If I wake up in the morning and my laptop is still plugged-in, it means I can immediately begin using my device without waiting for its battery to charge. This is far more convenient than setting a schedule to charge your devices before you leave.
If I know my laptop is fully charged when it’s off, this means that if there happens to be an emergency I won’t forget to take it with me. This comes from a personal experience of having forgotten a set of power adapters at home once – I wasn’t going anywhere near a wall socket for days because of an important presentation the next day, but after walking into my room and remembering that they were on my desk, I was able to use them immediately.
Is it okay to keep my laptop plugged in even at 100%?
I know that the battery is supposed to last longer if it’s always plugged in, but I also feel like it’s bad for the laptop because it just keeps getting power even when full. So should I keep my laptop plugged in always or not?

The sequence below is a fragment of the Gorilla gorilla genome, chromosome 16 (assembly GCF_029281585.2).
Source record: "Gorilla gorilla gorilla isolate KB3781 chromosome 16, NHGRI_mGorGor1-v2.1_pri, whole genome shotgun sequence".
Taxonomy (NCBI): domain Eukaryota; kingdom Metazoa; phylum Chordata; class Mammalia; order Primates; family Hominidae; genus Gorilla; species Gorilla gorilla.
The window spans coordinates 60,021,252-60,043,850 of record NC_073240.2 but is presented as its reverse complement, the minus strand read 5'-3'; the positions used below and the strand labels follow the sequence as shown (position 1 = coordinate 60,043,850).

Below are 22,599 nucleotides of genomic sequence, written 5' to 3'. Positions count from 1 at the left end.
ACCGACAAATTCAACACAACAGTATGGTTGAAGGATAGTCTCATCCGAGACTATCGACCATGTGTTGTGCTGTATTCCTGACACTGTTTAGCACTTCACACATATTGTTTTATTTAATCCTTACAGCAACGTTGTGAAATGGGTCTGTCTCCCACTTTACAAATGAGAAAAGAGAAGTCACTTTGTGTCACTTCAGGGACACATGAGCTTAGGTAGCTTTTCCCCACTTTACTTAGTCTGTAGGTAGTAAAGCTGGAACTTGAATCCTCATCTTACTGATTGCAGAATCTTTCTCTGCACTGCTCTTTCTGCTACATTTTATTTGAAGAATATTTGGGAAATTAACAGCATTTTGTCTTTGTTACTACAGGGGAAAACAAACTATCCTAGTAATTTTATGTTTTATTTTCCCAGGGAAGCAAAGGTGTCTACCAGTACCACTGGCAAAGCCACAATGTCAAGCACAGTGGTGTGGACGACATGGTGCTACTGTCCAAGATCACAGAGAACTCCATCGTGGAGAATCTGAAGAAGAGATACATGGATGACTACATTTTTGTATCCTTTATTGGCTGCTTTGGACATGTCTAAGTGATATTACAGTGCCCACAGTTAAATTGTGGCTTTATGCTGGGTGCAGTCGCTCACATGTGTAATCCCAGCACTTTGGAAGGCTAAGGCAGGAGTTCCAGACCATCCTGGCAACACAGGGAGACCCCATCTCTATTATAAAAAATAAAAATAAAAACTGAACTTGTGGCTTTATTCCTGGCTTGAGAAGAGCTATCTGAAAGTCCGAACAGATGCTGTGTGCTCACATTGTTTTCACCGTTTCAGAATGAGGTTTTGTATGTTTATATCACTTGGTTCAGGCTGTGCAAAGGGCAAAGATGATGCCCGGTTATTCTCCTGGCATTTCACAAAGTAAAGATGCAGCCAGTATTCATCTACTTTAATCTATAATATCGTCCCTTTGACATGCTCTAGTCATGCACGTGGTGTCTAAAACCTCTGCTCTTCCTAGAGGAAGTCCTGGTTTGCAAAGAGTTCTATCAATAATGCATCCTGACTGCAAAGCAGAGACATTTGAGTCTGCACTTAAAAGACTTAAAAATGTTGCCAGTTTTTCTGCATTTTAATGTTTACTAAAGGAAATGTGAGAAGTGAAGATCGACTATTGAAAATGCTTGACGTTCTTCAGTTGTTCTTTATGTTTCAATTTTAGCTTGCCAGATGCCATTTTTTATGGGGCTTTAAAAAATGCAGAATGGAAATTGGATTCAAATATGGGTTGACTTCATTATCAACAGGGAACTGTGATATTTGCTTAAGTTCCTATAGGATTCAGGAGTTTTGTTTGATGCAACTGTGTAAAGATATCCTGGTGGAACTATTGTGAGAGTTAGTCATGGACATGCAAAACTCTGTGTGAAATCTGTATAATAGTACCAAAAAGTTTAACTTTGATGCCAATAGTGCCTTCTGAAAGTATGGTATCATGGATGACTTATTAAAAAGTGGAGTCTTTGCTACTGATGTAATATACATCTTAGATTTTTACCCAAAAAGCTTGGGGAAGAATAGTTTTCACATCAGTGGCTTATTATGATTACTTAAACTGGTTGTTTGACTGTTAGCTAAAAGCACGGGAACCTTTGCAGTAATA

Laptop batteries are rechargeable which means they can be recharged and discharged hundreds of times before they wear down.
There are a few things you could damage by leaving your laptop plugged in constantly: 1) if you leave a battery at 100% charge all the time, the battery will lose capacity over time as those ions inside can’t move as easily from one end of the battery to another as they would normally 2) Lithium-ion batteries degrade faster at higher temperatures, so leaving it plugged in constantly will make the battery hotter and will probably decrease its lifetime.
3) fast charging wears down a li-ion battery faster than regular charging. So, there is no need to let it drain all the way completely before you plug it back in again — unless your work requires that you have to rely on your laptop being at 100% most of the time.
In short, if you just want to keep your laptop’s battery safe from degradation, try not to charge it constantly and remove any cord as soon as it is fully charged. Also, remember that heat is bad for lithium-based batteries—just don’t leave it near a heater or hot car!